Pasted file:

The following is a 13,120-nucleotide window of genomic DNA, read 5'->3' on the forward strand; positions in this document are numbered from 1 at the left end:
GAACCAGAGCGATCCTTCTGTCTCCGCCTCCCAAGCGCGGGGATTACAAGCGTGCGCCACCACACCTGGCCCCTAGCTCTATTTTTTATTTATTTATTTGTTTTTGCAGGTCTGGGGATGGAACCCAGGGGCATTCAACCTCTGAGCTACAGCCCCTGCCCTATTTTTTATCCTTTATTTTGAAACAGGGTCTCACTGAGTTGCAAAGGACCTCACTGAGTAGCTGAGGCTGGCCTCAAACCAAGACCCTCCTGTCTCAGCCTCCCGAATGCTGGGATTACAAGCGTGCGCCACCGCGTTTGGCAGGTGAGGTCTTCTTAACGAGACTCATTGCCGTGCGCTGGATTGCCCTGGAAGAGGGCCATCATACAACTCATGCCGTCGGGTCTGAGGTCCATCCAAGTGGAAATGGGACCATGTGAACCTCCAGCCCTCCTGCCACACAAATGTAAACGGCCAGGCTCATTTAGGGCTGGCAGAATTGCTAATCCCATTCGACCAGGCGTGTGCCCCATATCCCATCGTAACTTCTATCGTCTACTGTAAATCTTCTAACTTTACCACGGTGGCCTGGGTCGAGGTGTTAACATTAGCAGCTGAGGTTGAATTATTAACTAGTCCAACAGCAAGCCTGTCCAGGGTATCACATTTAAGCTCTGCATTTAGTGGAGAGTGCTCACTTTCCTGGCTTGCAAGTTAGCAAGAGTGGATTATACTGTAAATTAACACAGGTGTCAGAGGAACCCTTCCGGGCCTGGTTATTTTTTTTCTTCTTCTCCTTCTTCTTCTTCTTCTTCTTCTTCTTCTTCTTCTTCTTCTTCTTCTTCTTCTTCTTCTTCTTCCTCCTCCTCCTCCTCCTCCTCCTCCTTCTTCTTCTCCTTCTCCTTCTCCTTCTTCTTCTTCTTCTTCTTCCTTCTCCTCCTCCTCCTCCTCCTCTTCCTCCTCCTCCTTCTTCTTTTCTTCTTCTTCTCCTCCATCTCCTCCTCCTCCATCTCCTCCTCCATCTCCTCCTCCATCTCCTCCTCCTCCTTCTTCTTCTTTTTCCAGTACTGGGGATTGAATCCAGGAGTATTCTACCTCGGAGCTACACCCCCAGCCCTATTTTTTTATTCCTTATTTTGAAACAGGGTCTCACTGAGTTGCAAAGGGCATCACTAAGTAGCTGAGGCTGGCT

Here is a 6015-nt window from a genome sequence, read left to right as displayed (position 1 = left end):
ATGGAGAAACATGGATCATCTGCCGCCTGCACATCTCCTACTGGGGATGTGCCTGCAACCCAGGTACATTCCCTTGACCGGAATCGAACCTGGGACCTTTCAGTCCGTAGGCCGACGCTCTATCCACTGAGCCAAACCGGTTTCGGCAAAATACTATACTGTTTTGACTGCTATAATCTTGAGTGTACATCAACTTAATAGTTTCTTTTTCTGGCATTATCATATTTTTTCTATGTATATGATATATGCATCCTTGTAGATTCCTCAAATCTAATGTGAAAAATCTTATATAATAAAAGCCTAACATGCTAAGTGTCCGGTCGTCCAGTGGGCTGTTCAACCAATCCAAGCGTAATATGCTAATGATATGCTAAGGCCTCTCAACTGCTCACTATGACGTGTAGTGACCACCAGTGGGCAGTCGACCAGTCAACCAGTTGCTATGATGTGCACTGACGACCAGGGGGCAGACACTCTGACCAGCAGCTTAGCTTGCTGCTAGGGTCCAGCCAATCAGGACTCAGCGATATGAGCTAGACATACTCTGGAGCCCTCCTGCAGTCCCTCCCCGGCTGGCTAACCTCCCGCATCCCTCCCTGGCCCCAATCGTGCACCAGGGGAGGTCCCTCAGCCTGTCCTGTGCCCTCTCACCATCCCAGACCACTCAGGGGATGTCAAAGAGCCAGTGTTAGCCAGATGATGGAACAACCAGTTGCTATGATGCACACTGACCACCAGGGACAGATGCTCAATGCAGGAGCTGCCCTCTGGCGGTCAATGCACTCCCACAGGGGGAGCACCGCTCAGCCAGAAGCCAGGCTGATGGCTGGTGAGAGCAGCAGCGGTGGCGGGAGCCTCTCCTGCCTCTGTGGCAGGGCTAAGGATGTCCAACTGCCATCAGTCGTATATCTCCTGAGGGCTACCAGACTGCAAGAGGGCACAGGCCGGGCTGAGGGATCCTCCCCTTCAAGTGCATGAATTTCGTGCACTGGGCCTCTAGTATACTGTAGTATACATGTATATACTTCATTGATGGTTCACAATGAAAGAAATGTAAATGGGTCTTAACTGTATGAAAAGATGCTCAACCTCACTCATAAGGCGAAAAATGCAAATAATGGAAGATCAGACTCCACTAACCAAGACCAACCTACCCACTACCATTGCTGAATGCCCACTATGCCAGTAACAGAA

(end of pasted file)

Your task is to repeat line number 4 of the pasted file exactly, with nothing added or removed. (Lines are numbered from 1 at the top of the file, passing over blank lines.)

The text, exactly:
ATGGAGAAACATGGATCATCTGCCGCCTGCACATCTCCTACTGGGGATGTGCCTGCAACCCAGGTACATTCCCTTGACCGGAATCGAACCTGGGACCTTTCAGTCCGTAGGCCGACGCTCTATCCACTGAGCCAAACCGGTTTCGGCAAAATACTATACTGTTTTGACTGCTATAATCTTGAGTGTACATCAACTTAATAGTTTCTTTTTCTGGCATTATCATATTTTTTCTATGTATATGATATATGCATCCTTGTAGATTCCTCAAATCTAATGTGAAAAATCTTATATAATAAAAGCCTAACATGCTAAGTGTCCGGTCGTCCAGTGGGCTGTTCAACCAATCCAAGCGTAATATGCTAATGATATGCTAAGGCCTCTCAACTGCTCACTATGACGTGTAGTGACCACCAGTGGGCAGTCGACCAGTCAACCAGTTGCTATGATGTGCACTGACGACCAGGGGGCAGACACTCTGACCAGCAGCTTAGCTTGCTGCTAGGGTCCAGCCAATCAGGACTCAGCGATATGAGCTAGACATACTCTGGAGCCCTCCTGCAGTCCCTCCCCGGCTGGCTAACCTCCCGCATCCCTCCCTGGCCCCAATCGTGCACCAGGGGAGGTCCCTCAGCCTGTCCTGTGCCCTCTCACCATCCCAGACCACTCAGGGGATGTCAAAGAGCCAGTGTTAGCCAGATGATGGAACAACCAGTTGCTATGATGCACACTGACCACCAGGGACAGATGCTCAATGCAGGAGCTGCCCTCTGGCGGTCAATGCACTCCCACAGGGGGAGCACCGCTCAGCCAGAAGCCAGGCTGATGGCTGGTGAGAGCAGCAGCGGTGGCGGGAGCCTCTCCTGCCTCTGTGGCAGGGCTAAGGATGTCCAACTGCCATCAGTCGTATATCTCCTGAGGGCTACCAGACTGCAAGAGGGCACAGGCCGGGCTGAGGGATCCTCCCCTTCAAGTGCATGAATTTCGTGCACTGGGCCTCTAGTATACTGTAGTATACATGTATATACTTCATTGATGGTTCACAATGAAAGAAATGTAAATGGGTCTTAACTGTATGAAAAGATGCTCAACCTCACTCATAAGGCGAAAAATGCAAATAATGGAAGATCAGACTCCACTAACCAAGACCAACCTACCCACTACCATTGCTGAATGCCCACTATGCCAGTAACAGAA